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Bengals’ Russian Roulette With Redemption Projects Blows Up In Their Faces

As the NFL has advanced into the 21st century, many things have evolved along with the times, to become more in-line with the broader society that makes it the megabusiness that it has come to be. The bigger it gets, the more it has to protect itself, and its image, as well.

Minor tweaks have been made to just about everything, even down to scouting, where character red flags have become increasingly more important. For example, teams were so scared off from La’el Collins last year that he ended up going undrafted, in spite of being a near-unanimous first-round talent.

Many teams routinely shy away from character red flags as a habit, for one reason or another, whether it is to minimize the risk of incident or because it doesn’t fit in with the culture of the organization. The Pittsburgh Steelers are among them, but even they deviate.

One of the few teams that have routinely been the refuge of these players who most other teams would not touch would be the Cincinnati Bengals, who actually have a fairly strong record of getting quality on-field play from many of these sort of redemption projects, particularly under Marvin Lewis as head coach.

But those red flags are there for a reason, and always have the potential to make themselves known, as Lewis and the Bengals discovered late Saturday night in their Wildcard loss to the Steelers, when their two most volatile locker room personalities helped to contribute to a surprising turn of events.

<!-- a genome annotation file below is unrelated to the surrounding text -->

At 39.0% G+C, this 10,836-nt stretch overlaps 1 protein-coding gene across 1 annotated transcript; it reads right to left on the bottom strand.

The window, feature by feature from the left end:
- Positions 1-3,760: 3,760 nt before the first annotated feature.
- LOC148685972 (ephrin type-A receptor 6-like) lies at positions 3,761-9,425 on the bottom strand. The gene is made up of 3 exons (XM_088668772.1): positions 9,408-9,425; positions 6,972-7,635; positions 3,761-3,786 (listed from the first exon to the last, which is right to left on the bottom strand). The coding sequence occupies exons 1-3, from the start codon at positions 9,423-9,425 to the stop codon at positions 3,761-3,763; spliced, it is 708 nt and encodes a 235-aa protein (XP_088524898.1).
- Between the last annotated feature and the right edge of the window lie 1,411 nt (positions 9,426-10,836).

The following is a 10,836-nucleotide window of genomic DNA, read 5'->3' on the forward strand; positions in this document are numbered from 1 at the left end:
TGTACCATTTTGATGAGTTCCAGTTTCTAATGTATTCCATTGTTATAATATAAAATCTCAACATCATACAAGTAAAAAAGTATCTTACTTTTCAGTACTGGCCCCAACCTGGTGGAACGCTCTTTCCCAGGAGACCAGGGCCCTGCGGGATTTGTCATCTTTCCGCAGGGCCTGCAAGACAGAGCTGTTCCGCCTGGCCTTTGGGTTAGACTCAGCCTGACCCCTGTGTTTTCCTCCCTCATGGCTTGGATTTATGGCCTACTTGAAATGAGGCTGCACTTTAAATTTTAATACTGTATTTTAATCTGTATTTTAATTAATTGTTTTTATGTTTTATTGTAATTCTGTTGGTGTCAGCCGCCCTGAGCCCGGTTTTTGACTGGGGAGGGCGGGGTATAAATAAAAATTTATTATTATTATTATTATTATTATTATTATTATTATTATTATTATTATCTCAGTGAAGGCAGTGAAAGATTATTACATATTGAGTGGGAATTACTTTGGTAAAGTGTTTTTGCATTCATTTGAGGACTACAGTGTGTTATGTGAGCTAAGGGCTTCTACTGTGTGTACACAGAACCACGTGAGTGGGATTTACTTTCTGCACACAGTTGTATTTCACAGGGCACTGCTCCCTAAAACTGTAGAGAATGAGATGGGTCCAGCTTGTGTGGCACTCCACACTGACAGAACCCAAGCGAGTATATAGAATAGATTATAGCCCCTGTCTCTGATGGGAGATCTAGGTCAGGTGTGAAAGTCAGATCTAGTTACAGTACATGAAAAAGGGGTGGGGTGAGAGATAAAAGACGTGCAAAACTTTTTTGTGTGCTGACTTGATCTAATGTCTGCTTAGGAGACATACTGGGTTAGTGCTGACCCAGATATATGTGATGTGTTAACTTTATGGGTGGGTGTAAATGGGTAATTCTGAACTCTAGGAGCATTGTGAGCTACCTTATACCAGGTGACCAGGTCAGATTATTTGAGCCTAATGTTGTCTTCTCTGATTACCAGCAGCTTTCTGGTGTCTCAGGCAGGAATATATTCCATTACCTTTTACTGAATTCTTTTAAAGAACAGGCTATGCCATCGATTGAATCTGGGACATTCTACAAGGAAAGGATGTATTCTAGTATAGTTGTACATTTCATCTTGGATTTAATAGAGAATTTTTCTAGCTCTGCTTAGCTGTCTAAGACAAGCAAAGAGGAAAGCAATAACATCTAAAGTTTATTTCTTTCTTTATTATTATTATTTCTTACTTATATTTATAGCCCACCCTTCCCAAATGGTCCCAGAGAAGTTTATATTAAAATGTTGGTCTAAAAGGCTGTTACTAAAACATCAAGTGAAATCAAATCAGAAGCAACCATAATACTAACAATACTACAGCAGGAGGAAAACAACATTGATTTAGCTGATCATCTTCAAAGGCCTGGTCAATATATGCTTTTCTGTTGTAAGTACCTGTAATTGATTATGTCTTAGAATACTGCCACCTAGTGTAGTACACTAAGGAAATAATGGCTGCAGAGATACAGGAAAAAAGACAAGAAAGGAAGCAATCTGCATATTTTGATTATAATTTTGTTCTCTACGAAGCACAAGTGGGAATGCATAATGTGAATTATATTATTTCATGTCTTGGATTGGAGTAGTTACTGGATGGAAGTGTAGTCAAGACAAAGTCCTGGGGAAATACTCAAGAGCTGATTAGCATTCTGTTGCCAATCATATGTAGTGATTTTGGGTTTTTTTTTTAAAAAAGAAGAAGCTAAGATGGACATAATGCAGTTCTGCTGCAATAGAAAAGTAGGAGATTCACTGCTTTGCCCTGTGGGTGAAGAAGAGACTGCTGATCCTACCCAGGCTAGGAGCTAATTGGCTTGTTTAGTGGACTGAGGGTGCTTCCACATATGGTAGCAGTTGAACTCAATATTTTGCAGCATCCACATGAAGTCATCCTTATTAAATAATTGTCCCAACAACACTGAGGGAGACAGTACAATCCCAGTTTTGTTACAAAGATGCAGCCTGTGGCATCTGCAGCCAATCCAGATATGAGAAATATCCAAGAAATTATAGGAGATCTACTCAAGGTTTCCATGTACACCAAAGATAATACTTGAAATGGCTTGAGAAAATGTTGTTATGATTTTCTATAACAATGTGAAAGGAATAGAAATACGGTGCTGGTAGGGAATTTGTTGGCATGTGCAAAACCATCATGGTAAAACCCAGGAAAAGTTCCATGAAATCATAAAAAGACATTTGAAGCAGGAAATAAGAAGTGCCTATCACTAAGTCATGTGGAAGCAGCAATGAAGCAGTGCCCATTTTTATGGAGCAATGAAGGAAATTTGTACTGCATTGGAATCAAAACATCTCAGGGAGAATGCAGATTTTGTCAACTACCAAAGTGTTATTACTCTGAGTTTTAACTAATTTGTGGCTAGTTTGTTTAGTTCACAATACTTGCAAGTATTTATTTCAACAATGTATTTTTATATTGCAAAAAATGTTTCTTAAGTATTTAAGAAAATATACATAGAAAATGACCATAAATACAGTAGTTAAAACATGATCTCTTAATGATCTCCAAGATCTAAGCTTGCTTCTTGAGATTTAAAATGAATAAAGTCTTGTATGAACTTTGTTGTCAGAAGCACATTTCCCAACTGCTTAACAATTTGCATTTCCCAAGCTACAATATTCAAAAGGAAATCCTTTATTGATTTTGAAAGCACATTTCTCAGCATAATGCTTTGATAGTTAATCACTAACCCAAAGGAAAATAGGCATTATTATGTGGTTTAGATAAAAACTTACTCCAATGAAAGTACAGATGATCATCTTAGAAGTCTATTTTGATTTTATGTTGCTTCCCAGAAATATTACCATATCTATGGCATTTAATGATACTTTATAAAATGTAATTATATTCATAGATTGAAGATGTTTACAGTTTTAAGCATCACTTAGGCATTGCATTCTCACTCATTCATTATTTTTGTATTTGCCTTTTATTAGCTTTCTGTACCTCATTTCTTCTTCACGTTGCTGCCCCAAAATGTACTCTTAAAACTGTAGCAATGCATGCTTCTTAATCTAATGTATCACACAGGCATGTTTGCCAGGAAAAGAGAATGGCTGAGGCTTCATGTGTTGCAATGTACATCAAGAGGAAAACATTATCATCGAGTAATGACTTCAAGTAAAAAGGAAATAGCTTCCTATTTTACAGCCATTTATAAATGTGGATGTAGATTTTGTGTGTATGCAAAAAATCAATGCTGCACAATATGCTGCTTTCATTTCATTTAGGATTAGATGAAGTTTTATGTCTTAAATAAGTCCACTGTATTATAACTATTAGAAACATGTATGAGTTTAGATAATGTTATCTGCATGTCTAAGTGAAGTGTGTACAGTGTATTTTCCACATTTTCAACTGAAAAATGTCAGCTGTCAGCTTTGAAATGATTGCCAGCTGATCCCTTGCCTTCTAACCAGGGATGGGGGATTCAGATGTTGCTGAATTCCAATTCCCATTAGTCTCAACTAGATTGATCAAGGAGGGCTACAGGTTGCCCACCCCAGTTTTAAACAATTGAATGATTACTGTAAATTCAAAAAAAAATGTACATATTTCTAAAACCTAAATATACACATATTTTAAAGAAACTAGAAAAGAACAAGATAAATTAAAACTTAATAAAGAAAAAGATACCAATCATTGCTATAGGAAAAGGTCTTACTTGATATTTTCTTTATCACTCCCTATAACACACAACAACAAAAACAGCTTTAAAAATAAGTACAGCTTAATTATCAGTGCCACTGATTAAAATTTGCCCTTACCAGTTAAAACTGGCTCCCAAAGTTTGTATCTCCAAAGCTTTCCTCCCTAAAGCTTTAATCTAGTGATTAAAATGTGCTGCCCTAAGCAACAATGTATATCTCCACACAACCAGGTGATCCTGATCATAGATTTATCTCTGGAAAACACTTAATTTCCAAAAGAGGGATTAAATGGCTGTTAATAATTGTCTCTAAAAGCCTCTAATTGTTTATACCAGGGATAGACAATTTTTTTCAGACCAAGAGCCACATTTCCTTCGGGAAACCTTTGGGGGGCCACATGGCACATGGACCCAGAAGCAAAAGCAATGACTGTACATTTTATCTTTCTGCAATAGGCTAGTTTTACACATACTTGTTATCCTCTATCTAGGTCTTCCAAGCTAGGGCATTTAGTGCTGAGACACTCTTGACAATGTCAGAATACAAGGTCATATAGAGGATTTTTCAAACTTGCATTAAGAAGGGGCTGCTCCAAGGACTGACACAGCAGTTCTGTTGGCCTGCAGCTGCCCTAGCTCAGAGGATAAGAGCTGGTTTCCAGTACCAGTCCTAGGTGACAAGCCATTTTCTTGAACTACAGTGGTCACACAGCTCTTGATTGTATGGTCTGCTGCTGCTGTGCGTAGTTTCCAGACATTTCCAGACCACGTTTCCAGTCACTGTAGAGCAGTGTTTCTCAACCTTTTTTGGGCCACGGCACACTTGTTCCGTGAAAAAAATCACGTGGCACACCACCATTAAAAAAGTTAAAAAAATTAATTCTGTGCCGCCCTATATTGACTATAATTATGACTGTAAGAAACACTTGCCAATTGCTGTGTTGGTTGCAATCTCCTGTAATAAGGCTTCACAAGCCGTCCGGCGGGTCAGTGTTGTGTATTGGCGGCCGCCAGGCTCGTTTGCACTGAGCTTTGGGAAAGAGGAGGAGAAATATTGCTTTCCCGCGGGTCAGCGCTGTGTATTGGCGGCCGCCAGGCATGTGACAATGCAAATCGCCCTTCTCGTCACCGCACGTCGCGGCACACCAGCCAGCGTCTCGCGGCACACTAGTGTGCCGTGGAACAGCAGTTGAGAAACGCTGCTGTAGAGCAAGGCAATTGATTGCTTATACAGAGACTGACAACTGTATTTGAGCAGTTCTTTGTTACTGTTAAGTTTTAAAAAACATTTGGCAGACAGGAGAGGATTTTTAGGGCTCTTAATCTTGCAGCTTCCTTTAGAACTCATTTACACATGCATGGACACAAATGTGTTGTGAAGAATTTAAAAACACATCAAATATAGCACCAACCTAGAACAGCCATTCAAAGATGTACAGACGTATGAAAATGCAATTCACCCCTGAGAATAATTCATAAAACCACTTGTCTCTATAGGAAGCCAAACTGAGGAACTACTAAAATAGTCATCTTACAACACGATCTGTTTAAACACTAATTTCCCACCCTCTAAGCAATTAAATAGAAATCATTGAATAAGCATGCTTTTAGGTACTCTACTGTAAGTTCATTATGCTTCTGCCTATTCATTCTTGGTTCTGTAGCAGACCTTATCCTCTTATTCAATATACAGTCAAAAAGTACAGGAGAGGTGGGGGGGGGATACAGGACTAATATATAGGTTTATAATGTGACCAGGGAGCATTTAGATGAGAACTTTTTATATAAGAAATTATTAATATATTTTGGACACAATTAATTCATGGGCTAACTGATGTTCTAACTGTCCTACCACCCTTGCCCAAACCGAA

Very late in that game, with under 30 seconds the play, the Steelers, struggling to get anything going with a battered Ben Roethlisberger, had just barely crossed midfield when the quarterback misfired high to Antonio Brown.

As Brown landed from attempting to snag the high pass, however, linebacker Vontaze Burfict crossed behind him and connected on a jarring helmet-to-helmet hit that left the wide receiver sprawled out on the playing surface for several minutes, resulting in a likely concussion.

As players, coaches, and medical personnel took the field to see to their teammate, there arose some commotion between the two sides, which ultimately resulted in cornerback Adam Jones drawing yet another penalty to tack on to the one Burfict had already drawn.

The two 15-yard personal foul penalties instantly pushed the ball forward from the 47-yard line on an incomplete pass with 18 seconds remaining all the way to the 17-yard line. The Steelers did not hesitate, promptly kicking the go-ahead field goal to take advantage of Cincinnati’s mental collapse.

These are the sorts of risks, among others, that you introduce to your team when you not only bring in high-risk characters, but also enable them, and put them together. The consecutive incidents in Paul Brown Stadium that night merely serve as a microcosm of how such issues can manifest themselves. “There are a couple of times tonight where you’ve wanted to use the word ‘disgraceful’”, as they said during the broadcast of the game.

The broader effect, in terms of in-stadium play, is that the Bengals have been among the least-disciplined and most-penalized teams in the league, finishing with 119 accepted penalties on the season. Teams without strong discipline often struggle at critical moments to maintain their composure, and Cincinnati’s implosion on Saturday night is a perfect example of that.

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